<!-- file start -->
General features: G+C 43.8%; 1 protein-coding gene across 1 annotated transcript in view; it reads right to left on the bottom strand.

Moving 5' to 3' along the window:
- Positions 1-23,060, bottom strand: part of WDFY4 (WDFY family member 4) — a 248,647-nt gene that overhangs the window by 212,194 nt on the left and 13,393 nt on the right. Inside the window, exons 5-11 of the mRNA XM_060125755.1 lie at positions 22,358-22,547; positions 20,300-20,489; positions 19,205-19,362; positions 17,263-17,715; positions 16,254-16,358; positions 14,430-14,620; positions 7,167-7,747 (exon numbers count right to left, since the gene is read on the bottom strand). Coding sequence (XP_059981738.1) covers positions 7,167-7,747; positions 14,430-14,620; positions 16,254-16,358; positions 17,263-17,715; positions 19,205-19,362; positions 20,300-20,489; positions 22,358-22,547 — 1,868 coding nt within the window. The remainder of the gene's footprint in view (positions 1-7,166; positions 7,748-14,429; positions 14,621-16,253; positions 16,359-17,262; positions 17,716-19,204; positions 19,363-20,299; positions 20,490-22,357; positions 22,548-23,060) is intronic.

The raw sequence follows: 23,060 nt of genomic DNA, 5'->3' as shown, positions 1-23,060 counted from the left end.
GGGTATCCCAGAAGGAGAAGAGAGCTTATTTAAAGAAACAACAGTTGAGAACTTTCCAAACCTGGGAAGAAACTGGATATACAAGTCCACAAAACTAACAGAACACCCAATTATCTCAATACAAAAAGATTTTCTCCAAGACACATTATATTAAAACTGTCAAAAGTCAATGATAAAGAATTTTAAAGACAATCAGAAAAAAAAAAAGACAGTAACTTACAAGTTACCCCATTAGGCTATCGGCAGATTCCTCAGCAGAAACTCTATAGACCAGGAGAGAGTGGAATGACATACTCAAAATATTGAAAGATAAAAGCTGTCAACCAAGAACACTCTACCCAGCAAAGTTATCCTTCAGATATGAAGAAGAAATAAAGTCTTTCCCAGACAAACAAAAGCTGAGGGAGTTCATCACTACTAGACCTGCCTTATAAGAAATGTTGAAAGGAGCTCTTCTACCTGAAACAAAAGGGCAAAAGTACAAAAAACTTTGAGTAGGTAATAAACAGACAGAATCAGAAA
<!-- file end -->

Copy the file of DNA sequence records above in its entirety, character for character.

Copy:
General features: G+C 43.8%; 1 protein-coding gene across 1 annotated transcript in view; it reads right to left on the bottom strand.

Moving 5' to 3' along the window:
- Positions 1-23,060, bottom strand: part of WDFY4 (WDFY family member 4) — a 248,647-nt gene that overhangs the window by 212,194 nt on the left and 13,393 nt on the right. Inside the window, exons 5-11 of the mRNA XM_060125755.1 lie at positions 22,358-22,547; positions 20,300-20,489; positions 19,205-19,362; positions 17,263-17,715; positions 16,254-16,358; positions 14,430-14,620; positions 7,167-7,747 (exon numbers count right to left, since the gene is read on the bottom strand). Coding sequence (XP_059981738.1) covers positions 7,167-7,747; positions 14,430-14,620; positions 16,254-16,358; positions 17,263-17,715; positions 19,205-19,362; positions 20,300-20,489; positions 22,358-22,547 — 1,868 coding nt within the window. The remainder of the gene's footprint in view (positions 1-7,166; positions 7,748-14,429; positions 14,621-16,253; positions 16,359-17,262; positions 17,716-19,204; positions 19,363-20,299; positions 20,490-22,357; positions 22,548-23,060) is intronic.

The raw sequence follows: 23,060 nt of genomic DNA, 5'->3' as shown, positions 1-23,060 counted from the left end.
GGGTATCCCAGAAGGAGAAGAGAGCTTATTTAAAGAAACAACAGTTGAGAACTTTCCAAACCTGGGAAGAAACTGGATATACAAGTCCACAAAACTAACAGAACACCCAATTATCTCAATACAAAAAGATTTTCTCCAAGACACATTATATTAAAACTGTCAAAAGTCAATGATAAAGAATTTTAAAGACAATCAGAAAAAAAAAAAGACAGTAACTTACAAGTTACCCCATTAGGCTATCGGCAGATTCCTCAGCAGAAACTCTATAGACCAGGAGAGAGTGGAATGACATACTCAAAATATTGAAAGATAAAAGCTGTCAACCAAGAACACTCTACCCAGCAAAGTTATCCTTCAGATATGAAGAAGAAATAAAGTCTTTCCCAGACAAACAAAAGCTGAGGGAGTTCATCACTACTAGACCTGCCTTATAAGAAATGTTGAAAGGAGCTCTTCTACCTGAAACAAAAGGGCAAAAGTACAAAAAACTTTGAGTAGGTAATAAACAGACAGAATCAGAAA